This pocket-sized salve is perfect for travel or for sports, when you need a quick fix for your sore joints and muscles. It is also infused with arnica, meadowsweet, elderflower, calendula, ginger, vitamin E, turmeric, and other nourishing skincare ingredients that provide anti-inflammatory benefits. It’s good to know ahead of time that this salve is extremely hard to apply—there’s a lot of beeswax in there, which makes it difficult to melt enough to rub into your skin. (There is also a handy Topical Roll-On version so that you don’t have to even use your fingers—the problem is, the roll-on formula is also made with beeswax. It’s been 65 degrees in New York City all week and I still can’t get the formula to melt in the roll-on. Nothing that placing the container in a bowl of hot water won’t solve, but it’s not up to general skincare standards.)
This tincture is processed using the brand’s signature ‘Gold Formula,’ a full spectrum blend of terpenes, phytocannabinoids, fatty acids, and vitamin E. The drops are offered in three concentrations: 250mg in a 1-oz. container, or 750mg and 1,500mg in 2-oz. containers. Plus CBD Oil recommends taking half a dropper, or 15 drops, per dose. The drops are vegetarian-friendly and free of GMOs, gluten, and glycerin.
One of the few side effects of CBD oil is tiredness, but for many, it’s what they seek out in the natural herb. Since pharmaceuticals for aiding sleep pose risk for addiction and leave you feeling groggy the next day, it’s best to go the safe route with non-habit forming Cannabidiol. When searching for strains to combat insomnia, try staying with Indica and CBD-heavy strains to knock you out when you need it most.
Fill the dropper with the CBD oil, place the tip of the dropper under the tongue and drip in the desired amount. Let the CBD oil get adsorbed for 1-5 minutes before swallowing it. If you are having a hard time with the dosage or the number of drops when you drip it under your tongue, you can also use a spoon. Just put the desired amount of CBD oil on the spoon and try to put it under the tongue. Just lick off the remaining oil on the spoon. Due to the fine blood vessels and mucous membranes in the mouth, the CBD quickly enters the bloodstream and therefore has a good bioavailability.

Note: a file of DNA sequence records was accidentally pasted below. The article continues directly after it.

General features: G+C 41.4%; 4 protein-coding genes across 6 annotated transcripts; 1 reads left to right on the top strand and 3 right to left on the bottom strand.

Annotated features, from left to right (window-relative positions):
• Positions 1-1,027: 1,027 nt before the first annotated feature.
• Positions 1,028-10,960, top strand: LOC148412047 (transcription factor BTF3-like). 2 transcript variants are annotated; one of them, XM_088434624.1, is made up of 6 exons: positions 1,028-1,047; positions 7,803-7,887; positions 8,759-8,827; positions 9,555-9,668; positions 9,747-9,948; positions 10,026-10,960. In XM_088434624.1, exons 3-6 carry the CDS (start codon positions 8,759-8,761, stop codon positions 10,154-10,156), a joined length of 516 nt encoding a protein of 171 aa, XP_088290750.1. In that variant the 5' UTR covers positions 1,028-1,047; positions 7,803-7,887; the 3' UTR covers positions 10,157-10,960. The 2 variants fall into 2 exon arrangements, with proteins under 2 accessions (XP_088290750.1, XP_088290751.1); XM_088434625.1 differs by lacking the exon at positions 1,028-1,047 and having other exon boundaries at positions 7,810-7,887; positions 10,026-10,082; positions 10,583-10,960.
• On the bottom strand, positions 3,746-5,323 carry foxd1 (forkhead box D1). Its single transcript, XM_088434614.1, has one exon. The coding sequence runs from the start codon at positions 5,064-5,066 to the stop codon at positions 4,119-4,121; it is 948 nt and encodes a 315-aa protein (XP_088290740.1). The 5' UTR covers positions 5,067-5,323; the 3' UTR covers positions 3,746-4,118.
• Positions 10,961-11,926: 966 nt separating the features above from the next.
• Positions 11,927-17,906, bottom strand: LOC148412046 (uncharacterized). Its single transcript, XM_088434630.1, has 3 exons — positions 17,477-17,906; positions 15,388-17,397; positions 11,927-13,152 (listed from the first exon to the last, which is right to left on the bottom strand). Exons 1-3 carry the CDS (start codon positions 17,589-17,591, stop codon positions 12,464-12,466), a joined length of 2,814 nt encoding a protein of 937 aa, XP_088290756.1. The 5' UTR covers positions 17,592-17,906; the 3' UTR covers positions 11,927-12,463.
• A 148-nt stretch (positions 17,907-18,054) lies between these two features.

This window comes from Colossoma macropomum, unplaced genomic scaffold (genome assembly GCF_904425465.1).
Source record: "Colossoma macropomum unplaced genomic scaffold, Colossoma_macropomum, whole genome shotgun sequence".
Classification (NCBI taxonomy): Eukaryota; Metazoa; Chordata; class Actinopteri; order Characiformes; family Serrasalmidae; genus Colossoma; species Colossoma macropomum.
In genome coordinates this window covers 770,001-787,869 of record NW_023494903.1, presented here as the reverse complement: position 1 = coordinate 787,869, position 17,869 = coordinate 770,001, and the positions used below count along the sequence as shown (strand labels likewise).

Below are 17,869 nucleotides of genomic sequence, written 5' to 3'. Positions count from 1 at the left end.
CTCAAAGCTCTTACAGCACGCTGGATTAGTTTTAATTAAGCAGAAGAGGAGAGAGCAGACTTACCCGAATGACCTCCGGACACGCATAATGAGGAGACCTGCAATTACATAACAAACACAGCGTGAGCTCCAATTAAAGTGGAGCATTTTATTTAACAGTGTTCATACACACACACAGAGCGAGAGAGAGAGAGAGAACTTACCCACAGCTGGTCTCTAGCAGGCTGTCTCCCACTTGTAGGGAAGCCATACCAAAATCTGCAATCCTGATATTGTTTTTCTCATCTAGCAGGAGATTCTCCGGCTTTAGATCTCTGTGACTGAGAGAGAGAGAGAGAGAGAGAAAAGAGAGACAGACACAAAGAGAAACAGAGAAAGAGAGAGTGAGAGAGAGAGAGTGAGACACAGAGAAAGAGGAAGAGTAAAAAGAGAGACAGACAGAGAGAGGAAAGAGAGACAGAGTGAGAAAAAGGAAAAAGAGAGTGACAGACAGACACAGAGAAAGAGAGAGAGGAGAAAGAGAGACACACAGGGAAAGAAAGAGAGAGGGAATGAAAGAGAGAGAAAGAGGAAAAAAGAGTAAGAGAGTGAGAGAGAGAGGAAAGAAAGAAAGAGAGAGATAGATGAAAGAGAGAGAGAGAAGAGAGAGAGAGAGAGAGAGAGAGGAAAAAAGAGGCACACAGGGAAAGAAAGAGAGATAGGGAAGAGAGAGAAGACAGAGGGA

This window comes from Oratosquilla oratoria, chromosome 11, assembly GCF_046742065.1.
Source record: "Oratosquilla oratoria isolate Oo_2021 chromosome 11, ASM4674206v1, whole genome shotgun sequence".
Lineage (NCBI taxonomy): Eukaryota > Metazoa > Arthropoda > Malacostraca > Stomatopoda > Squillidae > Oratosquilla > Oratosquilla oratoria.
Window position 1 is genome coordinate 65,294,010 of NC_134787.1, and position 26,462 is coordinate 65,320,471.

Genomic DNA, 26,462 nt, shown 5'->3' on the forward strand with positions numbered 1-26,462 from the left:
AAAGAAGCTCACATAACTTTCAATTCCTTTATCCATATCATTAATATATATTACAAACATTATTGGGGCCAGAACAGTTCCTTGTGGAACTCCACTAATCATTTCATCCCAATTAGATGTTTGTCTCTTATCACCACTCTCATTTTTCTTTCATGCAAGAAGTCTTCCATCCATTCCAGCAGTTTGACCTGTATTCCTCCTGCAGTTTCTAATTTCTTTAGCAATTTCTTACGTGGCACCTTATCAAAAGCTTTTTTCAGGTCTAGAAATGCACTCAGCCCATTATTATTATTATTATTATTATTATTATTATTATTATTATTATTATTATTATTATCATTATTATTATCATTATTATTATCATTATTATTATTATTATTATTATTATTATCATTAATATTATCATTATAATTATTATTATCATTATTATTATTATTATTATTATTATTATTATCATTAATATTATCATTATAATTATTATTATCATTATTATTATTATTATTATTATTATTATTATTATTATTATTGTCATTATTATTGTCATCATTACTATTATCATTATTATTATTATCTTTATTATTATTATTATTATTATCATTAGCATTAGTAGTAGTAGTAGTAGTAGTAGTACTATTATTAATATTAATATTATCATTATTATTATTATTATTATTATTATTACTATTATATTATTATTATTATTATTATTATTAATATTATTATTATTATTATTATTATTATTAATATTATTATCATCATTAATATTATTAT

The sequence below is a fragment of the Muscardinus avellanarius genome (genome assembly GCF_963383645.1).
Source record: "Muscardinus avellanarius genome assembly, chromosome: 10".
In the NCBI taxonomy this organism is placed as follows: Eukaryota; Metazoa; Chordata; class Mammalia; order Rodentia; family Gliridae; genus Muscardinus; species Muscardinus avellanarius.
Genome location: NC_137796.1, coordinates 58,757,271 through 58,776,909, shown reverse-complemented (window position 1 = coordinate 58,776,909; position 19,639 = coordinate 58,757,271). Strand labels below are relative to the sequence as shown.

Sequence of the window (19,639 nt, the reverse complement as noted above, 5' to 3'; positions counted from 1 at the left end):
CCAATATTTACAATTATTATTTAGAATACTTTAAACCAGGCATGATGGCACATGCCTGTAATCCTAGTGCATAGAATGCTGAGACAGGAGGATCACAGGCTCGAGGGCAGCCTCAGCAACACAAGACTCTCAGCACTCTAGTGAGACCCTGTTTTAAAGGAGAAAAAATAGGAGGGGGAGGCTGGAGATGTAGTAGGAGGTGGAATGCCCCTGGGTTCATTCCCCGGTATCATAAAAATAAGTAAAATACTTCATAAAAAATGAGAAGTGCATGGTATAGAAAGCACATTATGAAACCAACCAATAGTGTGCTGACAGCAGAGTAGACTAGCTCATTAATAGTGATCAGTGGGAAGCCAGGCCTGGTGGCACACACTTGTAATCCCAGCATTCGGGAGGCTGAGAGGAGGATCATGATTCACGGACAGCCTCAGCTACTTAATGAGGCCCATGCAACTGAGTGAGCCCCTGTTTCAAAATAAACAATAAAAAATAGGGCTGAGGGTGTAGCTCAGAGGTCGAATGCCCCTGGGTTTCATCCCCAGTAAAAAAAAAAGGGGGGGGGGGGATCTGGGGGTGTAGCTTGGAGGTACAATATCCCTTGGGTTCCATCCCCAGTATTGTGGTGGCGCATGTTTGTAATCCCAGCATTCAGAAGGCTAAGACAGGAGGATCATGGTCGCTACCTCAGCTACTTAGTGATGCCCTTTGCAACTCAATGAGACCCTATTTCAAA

“There's not much more to say than it being perfect at what it is, a high quality lip balm. There is no off taste as I expected, rather it had a mild vanilla earthy taste after being applied. The actual balm is a dark green colour but there is no strange colour on your lips after using it. It doesn't feel greasy at all, it gets quickly absorbed and feels nice and soft after a while. I'd definitely buy some again.”
I think being safe to eat is a moot point. These are topical products. I don’t think anybody is buying to eat them. It’s just a marketing tactic. In regards to the chapsticks, unless you were trying to literally eat the chapstick I think whatever negligible amount may make it past your lips and into your mouth, would certainly not be a health concern from any of these products. What concerns me more is there is zero efficacy with all of these products. Do they just decide over breakfast how much CBD needs to be added for the dosage to work? It’s ridiculous that they are marketing it as safe to eat, and people are buying into that bs and providing no clinical studies or research at all. Just my 2 cents
Transparency: Fab’s website features third-party lab results for most products. They only have a lab test for one of their tinctures though (which shows results for cannabinoid potency, as well as contaminants like pesticides). Customer service pointed out that the same CBD oil is used for all their products, but since potencies do vary, we appreciate companies that show potency testing for all products.
A report from the American Academy of Pediatrics (AAP) published in the journal Pediatrics cautions pregnant women and nursing mothers to avoid marijuana use due to possible adverse developmental effects to their baby. In a study reviewed for the report, short-term exposure to CBD was found to increase the permeability of the placental barrier, potentially placing the fetus at risk from certain substances.